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Should polygraphs be admissible in court?
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Lie detectors don't work

Lie detectors are not accurate. They are little better than a coin toss.

The Argument

Lie detectors measure a candidate’s heart rate, blood pressure, respiration and skin conductivity. The test administrator will ask a set of control questions and measure the candidate’s physiological responses. Then they will ask the key questions of the test and determine to what extent the candidate’s physiological responses change. There are several flaws with this method of deducing truth from lie. The first is that the notion that our physiological outputs change when we are lying is not supported by science. In fact, lying affects different people in different ways. An honest person, telling the truth may display signs of anxiety. Alternatively, an experienced liar may be so accustomed with being deceptive that they are unphased by lying on a polygraph test. The second flaw is that situational factors affect the test's validity. These situational factors, however, are not always identifiable. They can be things like the suspect’s intelligence level, or their natural anxiety levels. [1] Finally, polygraph tests do not work because there are well-documents countermeasures that allow a subject to “beat” the test. These include subtle physical movements, altering a subjects belief about the test, and the use of agents that alter physiological patterns. [2]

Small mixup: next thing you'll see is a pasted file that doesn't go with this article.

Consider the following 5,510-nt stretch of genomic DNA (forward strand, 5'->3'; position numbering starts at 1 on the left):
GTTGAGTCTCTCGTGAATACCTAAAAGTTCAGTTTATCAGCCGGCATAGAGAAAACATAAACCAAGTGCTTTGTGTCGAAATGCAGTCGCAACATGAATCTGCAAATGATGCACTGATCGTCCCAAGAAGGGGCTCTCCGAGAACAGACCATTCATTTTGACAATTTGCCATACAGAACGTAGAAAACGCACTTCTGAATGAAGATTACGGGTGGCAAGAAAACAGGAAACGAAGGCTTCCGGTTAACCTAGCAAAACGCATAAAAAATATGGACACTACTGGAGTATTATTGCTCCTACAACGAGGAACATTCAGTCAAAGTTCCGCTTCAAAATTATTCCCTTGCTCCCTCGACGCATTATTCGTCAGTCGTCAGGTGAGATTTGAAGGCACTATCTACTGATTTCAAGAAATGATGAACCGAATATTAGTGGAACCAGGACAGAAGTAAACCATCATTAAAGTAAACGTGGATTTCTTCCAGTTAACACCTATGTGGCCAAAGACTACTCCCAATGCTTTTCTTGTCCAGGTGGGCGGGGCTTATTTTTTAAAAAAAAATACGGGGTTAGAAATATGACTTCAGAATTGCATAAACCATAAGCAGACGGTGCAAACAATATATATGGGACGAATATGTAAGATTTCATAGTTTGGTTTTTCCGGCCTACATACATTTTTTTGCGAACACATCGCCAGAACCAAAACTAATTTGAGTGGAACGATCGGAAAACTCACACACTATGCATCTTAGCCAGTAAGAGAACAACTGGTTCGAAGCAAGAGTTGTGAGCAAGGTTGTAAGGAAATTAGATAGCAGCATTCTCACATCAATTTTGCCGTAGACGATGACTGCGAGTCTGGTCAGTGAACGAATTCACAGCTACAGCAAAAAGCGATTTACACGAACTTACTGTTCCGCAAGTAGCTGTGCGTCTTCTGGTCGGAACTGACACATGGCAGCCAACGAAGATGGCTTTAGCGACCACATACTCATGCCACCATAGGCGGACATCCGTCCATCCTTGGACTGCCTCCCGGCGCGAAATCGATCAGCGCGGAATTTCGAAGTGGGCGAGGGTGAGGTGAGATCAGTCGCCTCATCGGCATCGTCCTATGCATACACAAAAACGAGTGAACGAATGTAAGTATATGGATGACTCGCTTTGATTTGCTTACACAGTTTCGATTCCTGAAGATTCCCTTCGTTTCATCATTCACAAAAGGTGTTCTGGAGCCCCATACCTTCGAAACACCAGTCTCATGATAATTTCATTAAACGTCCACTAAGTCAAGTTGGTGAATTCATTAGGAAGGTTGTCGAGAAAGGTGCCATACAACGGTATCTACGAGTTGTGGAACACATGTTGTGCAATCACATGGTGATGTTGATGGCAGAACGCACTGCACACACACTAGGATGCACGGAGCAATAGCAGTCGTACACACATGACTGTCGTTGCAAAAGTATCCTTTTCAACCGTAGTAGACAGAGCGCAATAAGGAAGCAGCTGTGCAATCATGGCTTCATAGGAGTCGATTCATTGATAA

Counter arguments

Even if it isn’t 100% accurate, the polygraph test can be a valuable tool to determine a suspect’s guilt or innocence when considered alongside other forms of evidence. Courts use several methods to determine an individual’s guilt, including witness testimony, expert testimony and cross-examination. None of these methods are 100% accurate at determining a suspect’s guilt. But when they are all employed together, the jury (hopefully), is able to build a picture of the likelihood of whether or not the individual is guilty or innocent. Nobody is suggesting that the polygraph test should be the basis on which a person’s guilt or innocence is determined. However, when used with other methods, it can play a valuable role in building a picture of guilt or innocence. For this reason, lie detector tests should be admissible in court.



[P1] Lie detectors cannot accurately detect an individual's deceit. [P2] Therefore, they should not be admissible in court.

Rejecting the premises

[Rejecting P2] Other methods that are admissible are not 100% accurate Alongside other evidence, lie detectors can be a valuable tool in determining guilt or innocence.


This page was last edited on Monday, 20 Jan 2020 at 10:13 UTC

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